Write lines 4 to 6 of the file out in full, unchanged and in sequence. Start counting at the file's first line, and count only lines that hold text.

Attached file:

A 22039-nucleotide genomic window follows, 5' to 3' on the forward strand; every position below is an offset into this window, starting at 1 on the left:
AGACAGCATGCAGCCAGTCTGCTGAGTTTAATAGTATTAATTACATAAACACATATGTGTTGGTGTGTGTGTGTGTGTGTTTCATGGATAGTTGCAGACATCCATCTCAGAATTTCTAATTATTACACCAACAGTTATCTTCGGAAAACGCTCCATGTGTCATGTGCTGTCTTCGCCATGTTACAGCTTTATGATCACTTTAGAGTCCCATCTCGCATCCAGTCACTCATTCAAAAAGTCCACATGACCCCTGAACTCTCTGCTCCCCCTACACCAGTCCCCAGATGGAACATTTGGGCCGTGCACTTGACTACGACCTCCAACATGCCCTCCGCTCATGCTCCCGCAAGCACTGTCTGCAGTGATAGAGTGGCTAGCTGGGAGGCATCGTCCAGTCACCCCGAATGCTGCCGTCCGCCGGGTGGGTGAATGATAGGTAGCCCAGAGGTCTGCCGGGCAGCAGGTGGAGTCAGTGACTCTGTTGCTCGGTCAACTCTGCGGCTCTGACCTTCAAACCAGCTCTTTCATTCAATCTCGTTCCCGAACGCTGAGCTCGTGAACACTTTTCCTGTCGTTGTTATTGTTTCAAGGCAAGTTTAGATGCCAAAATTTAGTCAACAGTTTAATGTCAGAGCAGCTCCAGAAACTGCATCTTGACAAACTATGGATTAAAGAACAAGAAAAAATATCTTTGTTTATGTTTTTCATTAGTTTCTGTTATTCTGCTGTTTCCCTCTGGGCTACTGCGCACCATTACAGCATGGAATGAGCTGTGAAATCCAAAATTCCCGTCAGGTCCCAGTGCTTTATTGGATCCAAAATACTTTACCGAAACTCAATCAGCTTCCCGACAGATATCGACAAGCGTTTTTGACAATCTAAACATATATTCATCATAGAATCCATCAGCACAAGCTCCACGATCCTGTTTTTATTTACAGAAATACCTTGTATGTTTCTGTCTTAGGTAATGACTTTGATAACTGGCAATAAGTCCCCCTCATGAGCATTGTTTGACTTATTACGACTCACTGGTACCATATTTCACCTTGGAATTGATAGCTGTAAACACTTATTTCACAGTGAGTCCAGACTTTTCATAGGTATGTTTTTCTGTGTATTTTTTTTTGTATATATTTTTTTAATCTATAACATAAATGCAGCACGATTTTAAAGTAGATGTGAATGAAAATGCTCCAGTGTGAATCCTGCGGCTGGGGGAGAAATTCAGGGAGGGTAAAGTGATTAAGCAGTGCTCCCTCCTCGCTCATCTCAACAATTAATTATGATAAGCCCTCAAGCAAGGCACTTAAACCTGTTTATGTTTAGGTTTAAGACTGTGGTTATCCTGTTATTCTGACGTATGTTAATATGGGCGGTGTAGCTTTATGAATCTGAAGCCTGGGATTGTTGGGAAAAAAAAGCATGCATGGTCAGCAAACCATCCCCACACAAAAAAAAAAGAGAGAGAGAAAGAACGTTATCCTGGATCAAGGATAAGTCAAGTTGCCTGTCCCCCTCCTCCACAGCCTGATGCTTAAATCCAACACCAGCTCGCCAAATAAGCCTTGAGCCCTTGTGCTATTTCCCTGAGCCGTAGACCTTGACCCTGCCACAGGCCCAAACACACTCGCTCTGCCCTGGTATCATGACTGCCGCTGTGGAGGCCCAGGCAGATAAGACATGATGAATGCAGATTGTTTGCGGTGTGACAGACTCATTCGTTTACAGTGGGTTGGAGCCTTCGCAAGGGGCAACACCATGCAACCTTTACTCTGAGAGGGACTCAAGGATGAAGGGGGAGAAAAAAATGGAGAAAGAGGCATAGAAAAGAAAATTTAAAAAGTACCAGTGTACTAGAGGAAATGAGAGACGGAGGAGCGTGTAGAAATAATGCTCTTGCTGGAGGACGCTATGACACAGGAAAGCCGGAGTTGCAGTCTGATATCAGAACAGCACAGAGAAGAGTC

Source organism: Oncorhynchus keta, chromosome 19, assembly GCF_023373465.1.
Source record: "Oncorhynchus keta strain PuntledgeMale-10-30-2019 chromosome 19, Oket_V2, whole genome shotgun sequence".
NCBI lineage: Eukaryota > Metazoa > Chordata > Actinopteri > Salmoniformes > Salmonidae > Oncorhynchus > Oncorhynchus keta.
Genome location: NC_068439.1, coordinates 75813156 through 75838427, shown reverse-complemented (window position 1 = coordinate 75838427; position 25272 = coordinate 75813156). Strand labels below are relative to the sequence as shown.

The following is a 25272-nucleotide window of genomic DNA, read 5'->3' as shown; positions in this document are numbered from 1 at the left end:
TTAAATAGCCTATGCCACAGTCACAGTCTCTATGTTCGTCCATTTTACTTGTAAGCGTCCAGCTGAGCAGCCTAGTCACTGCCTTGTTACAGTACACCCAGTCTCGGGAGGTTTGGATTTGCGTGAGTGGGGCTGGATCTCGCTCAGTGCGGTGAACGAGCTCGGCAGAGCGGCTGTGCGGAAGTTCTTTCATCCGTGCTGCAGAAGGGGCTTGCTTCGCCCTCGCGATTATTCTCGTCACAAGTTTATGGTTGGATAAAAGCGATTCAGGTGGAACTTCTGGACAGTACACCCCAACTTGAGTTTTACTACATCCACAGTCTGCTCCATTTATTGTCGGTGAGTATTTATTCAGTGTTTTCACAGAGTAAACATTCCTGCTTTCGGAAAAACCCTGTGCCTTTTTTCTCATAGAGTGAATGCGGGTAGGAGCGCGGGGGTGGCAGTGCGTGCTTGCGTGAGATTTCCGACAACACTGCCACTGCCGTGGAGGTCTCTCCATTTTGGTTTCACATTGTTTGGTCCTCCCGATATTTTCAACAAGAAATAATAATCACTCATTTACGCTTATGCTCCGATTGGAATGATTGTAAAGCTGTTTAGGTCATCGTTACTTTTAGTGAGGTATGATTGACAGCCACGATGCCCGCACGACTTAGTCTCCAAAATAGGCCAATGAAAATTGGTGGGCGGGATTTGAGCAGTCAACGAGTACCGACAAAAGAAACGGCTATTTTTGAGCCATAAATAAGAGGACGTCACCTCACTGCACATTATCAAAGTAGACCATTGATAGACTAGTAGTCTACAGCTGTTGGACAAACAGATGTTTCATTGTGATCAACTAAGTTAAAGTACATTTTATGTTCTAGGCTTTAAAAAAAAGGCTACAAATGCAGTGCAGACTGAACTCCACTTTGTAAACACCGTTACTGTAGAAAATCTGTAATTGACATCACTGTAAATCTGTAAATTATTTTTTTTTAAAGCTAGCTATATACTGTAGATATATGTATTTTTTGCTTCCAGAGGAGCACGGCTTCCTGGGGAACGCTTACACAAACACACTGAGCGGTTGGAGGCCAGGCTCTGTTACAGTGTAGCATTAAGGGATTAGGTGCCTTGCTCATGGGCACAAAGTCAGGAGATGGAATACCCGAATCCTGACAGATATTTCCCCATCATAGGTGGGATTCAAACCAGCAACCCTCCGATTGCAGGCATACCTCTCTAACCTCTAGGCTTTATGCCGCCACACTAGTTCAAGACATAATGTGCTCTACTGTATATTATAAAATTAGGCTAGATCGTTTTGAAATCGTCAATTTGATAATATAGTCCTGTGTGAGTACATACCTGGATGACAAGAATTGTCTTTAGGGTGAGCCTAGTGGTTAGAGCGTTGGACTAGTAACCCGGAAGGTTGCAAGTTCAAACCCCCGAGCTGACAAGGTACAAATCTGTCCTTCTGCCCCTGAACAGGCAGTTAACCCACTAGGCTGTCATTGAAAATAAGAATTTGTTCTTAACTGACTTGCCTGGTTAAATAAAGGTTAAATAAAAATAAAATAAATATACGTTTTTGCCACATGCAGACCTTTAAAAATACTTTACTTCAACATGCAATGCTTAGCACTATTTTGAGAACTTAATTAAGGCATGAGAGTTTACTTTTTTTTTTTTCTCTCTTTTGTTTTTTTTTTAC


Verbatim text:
Source record: "Oncorhynchus keta strain PuntledgeMale-10-30-2019 chromosome 19, Oket_V2, whole genome shotgun sequence".
NCBI lineage: Eukaryota > Metazoa > Chordata > Actinopteri > Salmoniformes > Salmonidae > Oncorhynchus > Oncorhynchus keta.
Genome location: NC_068439.1, coordinates 75813156 through 75838427, shown reverse-complemented (window position 1 = coordinate 75838427; position 25272 = coordinate 75813156). Strand labels below are relative to the sequence as shown.